While delivering the Republican response to President Biden’s State of the Union address, Arkansas Gov. Sarah Huckabee Sanders tried to link the 80-year-old Biden to a “woke” mob and bragged of banning “CRT” in her state. Sanders didn’t define either term. She used the initials “CRT” without spelling out “critical race theory,” apparently certain most Americans know what that means.
Watching Sanders toss around those extremely online terms — only months after her party badly underperformed in the midterm elections while campaigning against those very things — vividly demonstrates a problem for the GOP. Republicans are extremely skilled at grabbing attention, leveraging their formidable media apparatus to turn the spotlight on the manufactured controversy of the moment. But these days they are far less good at persuading the broader public.
Given a rare opportunity to communicate a conservative vision to the entire country, Sanders delivered a message that was, as Matthew Sheffield put it, “filled with far-right buzzwords that were likely incomprehensible to most Americans who had bothered to watch.”
Biden, said Sanders, is “the first man to surrender his presidency to a woke mob that can’t even tell you what a woman is.”
To be moved by that argument, you’d need to know that “wokeness” refers to a constellation of contested views about race, sex and transgender rights. You’d need to know it’s a ubiquitous right-wing media trope to scoff that liberals can’t define the term “woman.” You’d need to know why this is supposed to be terribly threatening.
This rhetoric did little for Republicans in 2022. The New York Times reports that virtually all GOP spending on ads mentioning critical race theory was spent during primaries, a tacit admission it had little general election potency.
Last September, a polling memo from the Republican National Committee admitted that focusing on CRT was only exciting the “base.” To move independents, the memo said, GOP candidates should emphasize “parental rights.” That, too, was misplaced confidence after Virginia Gov. Glenn Youngkin’s victory in 2021: Many Republicans did run on such issues in the midterms, but the party dramatically underperformed expectations — including among independents.
Yet, Republicans continue speaking mainly to their most committed supporters. More of this is coming: House Republicans are planning investigations of a menu of right-wing obsessions, from fantasies of conservative oppression by federal law enforcement to whether Twitter is conspiring to suppress the truth about Hunter Biden.
At a House hearing Tuesday, Republicans hammered border police officials with hallucinatory notions about immigration. Rep. Marjorie Taylor Greene (R-Ga.) pushed them to say many arriving unaccompanied minors are MS-13 gang members, and Rep. Nancy Mace (R-S.C.) prodded one official to say his testimony was doctored to make it less negative about the border. The officials politely shot down both assertions.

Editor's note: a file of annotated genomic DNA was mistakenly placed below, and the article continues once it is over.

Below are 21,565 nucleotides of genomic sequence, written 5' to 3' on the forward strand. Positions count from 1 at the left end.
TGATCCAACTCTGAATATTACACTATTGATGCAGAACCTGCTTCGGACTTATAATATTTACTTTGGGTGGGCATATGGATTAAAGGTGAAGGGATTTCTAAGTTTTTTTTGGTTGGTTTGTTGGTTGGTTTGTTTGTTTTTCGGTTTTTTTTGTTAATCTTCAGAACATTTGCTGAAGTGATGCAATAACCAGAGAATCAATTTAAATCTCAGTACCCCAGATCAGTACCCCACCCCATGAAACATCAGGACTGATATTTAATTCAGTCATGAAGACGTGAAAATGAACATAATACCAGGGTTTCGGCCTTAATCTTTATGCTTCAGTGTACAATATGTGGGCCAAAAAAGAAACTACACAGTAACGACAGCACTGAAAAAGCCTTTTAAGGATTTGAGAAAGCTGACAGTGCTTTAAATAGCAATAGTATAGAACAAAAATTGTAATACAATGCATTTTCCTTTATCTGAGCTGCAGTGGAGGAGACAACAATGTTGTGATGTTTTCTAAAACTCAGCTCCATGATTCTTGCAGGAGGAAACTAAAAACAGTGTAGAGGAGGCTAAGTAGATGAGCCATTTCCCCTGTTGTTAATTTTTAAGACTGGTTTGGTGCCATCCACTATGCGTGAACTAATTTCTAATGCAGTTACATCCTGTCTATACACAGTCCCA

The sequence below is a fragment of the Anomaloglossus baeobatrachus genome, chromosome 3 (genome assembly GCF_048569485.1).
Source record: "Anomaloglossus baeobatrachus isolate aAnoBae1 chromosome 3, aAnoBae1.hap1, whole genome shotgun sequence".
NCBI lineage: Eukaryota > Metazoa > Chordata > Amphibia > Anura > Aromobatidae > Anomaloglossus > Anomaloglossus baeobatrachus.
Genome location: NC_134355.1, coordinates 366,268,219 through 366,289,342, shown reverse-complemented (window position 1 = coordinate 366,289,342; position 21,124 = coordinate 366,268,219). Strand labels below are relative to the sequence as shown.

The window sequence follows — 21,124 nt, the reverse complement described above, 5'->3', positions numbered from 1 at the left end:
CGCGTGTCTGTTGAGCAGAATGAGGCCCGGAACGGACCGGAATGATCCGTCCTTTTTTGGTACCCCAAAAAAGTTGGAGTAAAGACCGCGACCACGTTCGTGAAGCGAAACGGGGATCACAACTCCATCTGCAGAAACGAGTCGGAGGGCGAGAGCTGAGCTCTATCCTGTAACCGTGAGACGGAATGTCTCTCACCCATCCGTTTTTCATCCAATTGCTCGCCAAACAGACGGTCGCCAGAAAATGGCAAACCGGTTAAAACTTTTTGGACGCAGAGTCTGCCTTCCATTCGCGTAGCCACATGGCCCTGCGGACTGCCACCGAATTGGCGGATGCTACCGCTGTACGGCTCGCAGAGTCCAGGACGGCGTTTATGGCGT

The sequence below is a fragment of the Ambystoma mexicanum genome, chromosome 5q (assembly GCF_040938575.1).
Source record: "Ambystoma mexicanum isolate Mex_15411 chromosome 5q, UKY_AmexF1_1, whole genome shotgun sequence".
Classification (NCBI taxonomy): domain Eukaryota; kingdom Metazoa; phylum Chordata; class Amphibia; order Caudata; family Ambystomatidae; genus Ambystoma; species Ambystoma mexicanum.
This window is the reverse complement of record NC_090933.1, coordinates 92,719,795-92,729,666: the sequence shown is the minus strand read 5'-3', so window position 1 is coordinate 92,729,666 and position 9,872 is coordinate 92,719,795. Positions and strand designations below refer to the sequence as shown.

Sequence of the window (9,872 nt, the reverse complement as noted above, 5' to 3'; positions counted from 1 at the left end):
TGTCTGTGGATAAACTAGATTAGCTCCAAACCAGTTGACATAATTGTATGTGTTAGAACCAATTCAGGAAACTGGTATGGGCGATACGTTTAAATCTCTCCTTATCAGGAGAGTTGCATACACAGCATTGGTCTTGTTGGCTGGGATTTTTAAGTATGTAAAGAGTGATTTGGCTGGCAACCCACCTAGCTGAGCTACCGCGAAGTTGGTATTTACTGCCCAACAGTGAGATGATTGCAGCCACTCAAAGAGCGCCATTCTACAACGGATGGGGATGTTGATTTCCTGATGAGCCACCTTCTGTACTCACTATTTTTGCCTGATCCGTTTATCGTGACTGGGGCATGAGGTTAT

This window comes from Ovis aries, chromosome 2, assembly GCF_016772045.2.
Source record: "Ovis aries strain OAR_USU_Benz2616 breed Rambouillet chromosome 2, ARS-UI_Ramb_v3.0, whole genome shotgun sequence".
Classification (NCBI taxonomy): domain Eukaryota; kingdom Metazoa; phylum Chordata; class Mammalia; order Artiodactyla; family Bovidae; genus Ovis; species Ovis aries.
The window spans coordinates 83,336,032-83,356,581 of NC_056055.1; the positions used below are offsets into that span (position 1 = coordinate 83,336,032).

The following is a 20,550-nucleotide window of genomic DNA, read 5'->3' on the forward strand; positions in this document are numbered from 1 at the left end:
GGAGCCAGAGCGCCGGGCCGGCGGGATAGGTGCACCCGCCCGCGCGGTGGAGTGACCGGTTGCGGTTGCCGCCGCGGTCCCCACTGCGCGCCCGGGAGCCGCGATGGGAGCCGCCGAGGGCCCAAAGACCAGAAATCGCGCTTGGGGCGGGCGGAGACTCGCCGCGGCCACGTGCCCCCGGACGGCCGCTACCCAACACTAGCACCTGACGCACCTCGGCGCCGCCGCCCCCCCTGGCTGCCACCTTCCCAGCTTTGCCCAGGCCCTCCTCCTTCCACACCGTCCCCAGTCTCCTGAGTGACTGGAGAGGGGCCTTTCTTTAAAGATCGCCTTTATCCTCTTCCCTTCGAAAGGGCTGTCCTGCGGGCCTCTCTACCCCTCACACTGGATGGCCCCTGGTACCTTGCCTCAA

Still, the claims went viral, demonstrating the GOP skill at harnessing agitprop to compete in our attention economy. But at the same time, House Republicans have failed to persuade the moderates in their own caucus to support the party’s extreme new border security bill. They can demagogue an issue brilliantly, but they can’t persuade the middle to support their policies.
There does seem to be a theory guiding these efforts, one developed during Bill Clinton’s presidency. Pour enough wild accusations and feigned outrage into the discourse and whip the base into a frenzy, and swing voters might develop general unease about the opposition and the country’s direction. Democratic strategist Simon Rosenberg calls this the right’s “negative sentiment machine.”
But how well has this worked for Republicans in recent cycles?
To be fair, all of us, liberals included, are prone to cherry-picking from electoral outcomes to convince ourselves that the public shares our cultural vision. We might be overreading how significant it is that Sanders failed the generally impossible task of delivering a cogent and effective State of the Union response, or what 2022 meant in terms of rejection of the right’s culture-warmongering. After all, Florida Gov. Ron DeSantis won a big reelection victory in November as the foremost culture warrior on the right and plainly intends to take his approach national in 2024.
Still, recent focus groups of Florida swing voters found that few could define the term “wokeness,” raising doubts about how important it was to DeSantis’s reelection. And again, similar GOP candidates lost in many places outside Florida.
Yet DeSantis’s victory appears to have instilled a touch of hubris among right-wingers about the national potential of his type of cultural politics. On Tuesday night, Sanders seemed deeply in the grip of that hubris.
But consider what happened that night. Biden talked about protecting Social Security and the need to continue creating the green and tech manufacturing jobs of the future, many for Americans without a college degree. Then Sanders fulminated about confusing acronyms.
Democrats should relish taking that contrast into 2024.